BACKGROUND: After the implementation of narrowed oxygen saturation alarms, alarm frequency increased in the C.S. Mott Children's Hospital NICU which could have a negative impact on patient safety. The Joint Commission on the Accreditation of Healthcare Organizations issued a Sentinel Event Alert for hospitals in 2013 to improve alarm safety, resulting in a 2014 National Patient Safety Goal requiring institutional policies and procedures to be in place to manage alarms.
METHODS: A multidisciplinary improvement team developed an alarm management bundle applying strategies to decrease alarm frequency, which included evaluating existing strategies and developing patient care–based and systems-based interventions. The total number of delivered and detected saturation alarms and high saturation alarms and the total time spent within a targeted saturation range were quantitatively tracked. Nursing morale was assessed qualitatively.
RESULTS: SpO2 alarms per monitored patient-day increased from 78 to 105 after the narrowing of alarm limits. Modification of the high saturation alarm algorithm substantially decreased the delivery and escalation of high pulse oxygen saturation (SpO2) alarms. During a pilot period, using histogram technology to individually customize alarm limits resulted in increased time spent within the targeted saturation range and fewer alarms per day. Qualitatively, nurses reported improved satisfaction when not assigned >1 infant with frequent alarms, as identified by an alarm frequency tool.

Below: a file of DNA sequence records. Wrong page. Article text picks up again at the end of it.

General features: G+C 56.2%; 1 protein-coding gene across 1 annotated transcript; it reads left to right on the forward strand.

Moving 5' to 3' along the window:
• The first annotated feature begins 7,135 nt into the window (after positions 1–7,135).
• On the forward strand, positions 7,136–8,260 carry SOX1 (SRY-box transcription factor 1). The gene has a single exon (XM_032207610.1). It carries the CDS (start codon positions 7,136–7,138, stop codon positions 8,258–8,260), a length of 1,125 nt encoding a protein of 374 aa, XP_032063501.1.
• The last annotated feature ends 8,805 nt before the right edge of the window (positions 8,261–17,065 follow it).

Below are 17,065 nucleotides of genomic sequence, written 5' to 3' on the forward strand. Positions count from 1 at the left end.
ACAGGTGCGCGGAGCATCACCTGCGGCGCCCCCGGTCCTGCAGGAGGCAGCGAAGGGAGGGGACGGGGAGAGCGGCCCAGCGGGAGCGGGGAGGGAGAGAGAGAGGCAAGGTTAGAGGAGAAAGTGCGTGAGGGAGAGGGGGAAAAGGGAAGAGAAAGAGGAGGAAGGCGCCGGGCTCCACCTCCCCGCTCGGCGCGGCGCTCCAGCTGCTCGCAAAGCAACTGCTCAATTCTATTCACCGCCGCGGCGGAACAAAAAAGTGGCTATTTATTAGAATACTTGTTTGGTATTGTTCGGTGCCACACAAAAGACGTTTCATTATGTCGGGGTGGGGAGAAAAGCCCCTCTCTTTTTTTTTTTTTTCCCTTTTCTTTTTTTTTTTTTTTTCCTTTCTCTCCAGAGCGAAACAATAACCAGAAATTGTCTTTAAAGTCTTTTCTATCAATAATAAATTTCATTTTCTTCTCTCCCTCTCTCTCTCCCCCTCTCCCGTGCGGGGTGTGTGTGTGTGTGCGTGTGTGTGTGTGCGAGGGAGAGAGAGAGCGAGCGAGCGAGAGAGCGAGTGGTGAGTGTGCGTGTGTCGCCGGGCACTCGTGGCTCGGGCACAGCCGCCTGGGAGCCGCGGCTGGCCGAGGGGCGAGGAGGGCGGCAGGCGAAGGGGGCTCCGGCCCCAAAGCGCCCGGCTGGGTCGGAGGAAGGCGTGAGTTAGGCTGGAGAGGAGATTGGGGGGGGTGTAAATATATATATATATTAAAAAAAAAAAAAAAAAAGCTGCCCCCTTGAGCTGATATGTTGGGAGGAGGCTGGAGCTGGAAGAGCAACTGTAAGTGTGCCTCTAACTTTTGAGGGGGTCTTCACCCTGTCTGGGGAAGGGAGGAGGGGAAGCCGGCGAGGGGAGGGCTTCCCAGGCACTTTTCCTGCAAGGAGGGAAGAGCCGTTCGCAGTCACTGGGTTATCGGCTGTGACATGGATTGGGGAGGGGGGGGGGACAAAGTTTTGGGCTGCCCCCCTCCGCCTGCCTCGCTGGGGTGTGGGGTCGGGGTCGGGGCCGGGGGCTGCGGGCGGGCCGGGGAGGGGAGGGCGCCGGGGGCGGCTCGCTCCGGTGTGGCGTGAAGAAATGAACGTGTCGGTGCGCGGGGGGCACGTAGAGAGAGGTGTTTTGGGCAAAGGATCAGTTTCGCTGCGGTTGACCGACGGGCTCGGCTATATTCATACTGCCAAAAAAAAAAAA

CONCLUSIONS: Alarm fatigue may detrimentally affect patient care and safety. Alarm management strategies should coincide with oxygen management within a NICU, especially in single-patient-bed units.
- QI —
- quality improvement
- ROP —
- retinopathy of prematurity
- SANS —
- secondary alert notification system
- SpO2 —
- pulse oxygen saturation
- SQL —
- structured query language
The ECRI Institute defines alarm fatigue as a condition of sensory overload for staff members who are exposed to an excessive number of alarms.1 Excessive false alarms can lead to nursing desensitization2 and burnout,3 resulting in complacency toward alarm response,4 which can ultimately result in patient harm. The importance of alarm safety and management was publicized by a 2013 Sentinel Event Alert from the Joint Commission after 80 alarm-related deaths were directly reported in the Joint Commission database between 2009 and 20125 and the Food and Drug Administration’s Manufacturer and User Facility Device Experience database reported 566 alarm-related deaths between 2005 and 2008.6 The Sentinel Event Alert called for hospitals to improve medical device alarm safety,5 resulting in the 2014 National Patient Safety Goal (NPSG), which states that institutional policies and procedures for alarm safety are to be in place by 20161 (Fig 1).
Alarm frequency became a significant challenge in the C.S. Mott Children's Hospital NICU at the University of Michigan during implementation of new oxygen management guidelines that focused on oxygen targeting to reduce severe retinopathy of prematurity (ROP).7–9 The guidelines included narrowing of oxygen saturation alarms measured by pulse oximetry (SpO2) to maximize time spent within a target range. Bedside SpO2 alarms and signals from our secondary alert notification system (SANS) escalated during initial evaluation. This increase in both primary and secondary alarms detrimentally affected nursing morale and created concern for patient safety, impeding further work on the original quality improvement (QI) effort to reduce ROP through oxygen targeting.
The goal of the QI effort described here was to identify and implement alarm management strategies that would reduce the burden of tightened alarms to levels commensurate with preintervention data. It was anticipated that attention to and improvement in alarm frequency would improve patient care by returning focus of patient care to oxygen targeting rather than alarm management.